[Laughs.] Wait a minute, wait a minute, wait a minute! We have a podcast to do! Sean and Casey, you may be seated.

sound effect

[Chairs scrape.]

john

For an immediate summary judgment in one of yours' favors, can either of you name the piece of culture that I referenced as I entered the courtroom?

casey

I believe that is the—

john

[Pointedly] Go ahead, Casey.

casey

Oh, sor—excuse me.

john

No, that's alright! Look. You're familiar with the format, because you are... a Maximum Fun producer. Is that not so?

casey

That is correct.

john

You are a—a member of the family.

casey

I am.

john

The community, which is the theme of this MaxFunDrive.

casey

Yes.

john

And yet I am not recusing myself. Because... why? I can judge this fairly. [Someone laughs quietly.] I'm an expert in baseball. Casey, what programs are you affiliated with in the Maximum Fun community?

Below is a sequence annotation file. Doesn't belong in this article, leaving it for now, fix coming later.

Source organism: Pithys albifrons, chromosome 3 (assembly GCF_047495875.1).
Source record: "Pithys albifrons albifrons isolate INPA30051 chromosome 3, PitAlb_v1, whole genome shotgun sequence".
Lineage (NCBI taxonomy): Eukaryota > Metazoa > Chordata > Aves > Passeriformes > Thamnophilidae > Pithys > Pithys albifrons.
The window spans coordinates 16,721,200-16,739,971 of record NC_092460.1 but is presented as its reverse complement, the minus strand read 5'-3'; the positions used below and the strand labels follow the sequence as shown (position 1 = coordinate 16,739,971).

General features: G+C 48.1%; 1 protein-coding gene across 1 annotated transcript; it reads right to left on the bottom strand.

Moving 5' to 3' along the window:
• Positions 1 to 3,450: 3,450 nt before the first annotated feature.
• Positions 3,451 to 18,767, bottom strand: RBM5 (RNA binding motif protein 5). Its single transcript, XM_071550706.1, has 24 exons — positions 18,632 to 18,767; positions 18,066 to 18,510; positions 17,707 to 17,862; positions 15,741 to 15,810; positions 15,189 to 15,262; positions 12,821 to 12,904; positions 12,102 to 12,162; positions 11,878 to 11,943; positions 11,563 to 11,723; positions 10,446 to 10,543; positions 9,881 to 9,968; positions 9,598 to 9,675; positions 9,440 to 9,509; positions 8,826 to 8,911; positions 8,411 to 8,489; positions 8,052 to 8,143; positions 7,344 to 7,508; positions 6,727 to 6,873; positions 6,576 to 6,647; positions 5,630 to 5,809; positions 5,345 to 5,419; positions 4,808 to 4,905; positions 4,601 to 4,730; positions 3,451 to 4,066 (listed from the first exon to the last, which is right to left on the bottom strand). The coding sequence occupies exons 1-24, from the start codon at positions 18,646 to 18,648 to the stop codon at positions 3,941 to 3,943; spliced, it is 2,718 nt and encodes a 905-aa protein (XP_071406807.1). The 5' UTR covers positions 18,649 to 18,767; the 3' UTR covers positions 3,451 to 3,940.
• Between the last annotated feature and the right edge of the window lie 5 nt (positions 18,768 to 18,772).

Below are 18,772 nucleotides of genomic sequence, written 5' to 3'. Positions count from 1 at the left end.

casey

Currently I am the producer for The Untitled Ify, Drea, & Alonso Project.

john

Terrific.

casey

Which is a movie podcast.

john

Yes.

casey

And we're actually holding a naming contest currently, to rename the show.

john

And you say you are currently working on that show because you expect to be fired. Those are the stakes, Casey. If I find against you, you are fired.

casey

Oh, okay.

john

Sean—oh, wait a minute. What was your guess, Casey?

casey

Oh, I think that was the press release from Farmer John's Hot Dogs about breaking ties with Dodger Stadium.

john

Okay. Press release from Farmer John's Hot Dogs about breaking ties with Dodger Stadium, because... they supplied the hot dogs?

casey

Yes.

john

That's your guess? Sean, what is your guess?

sean

Okay. That was also my guess, as well.

john

Oh! Okay. Same guess. Doesn't happen often.

casey

Mm-hm. Mm-hm.

sean

[Wincing inhale.] Augh. I wish I was called on first. Now it seems like I'm copying Casey. But that is my guess.

john

Well... Here's a question. _[_Sean laughs.] Here's a question for you, Sean. Are you employed by Maximum Fun? Do you work at Maximum Fun on any shows?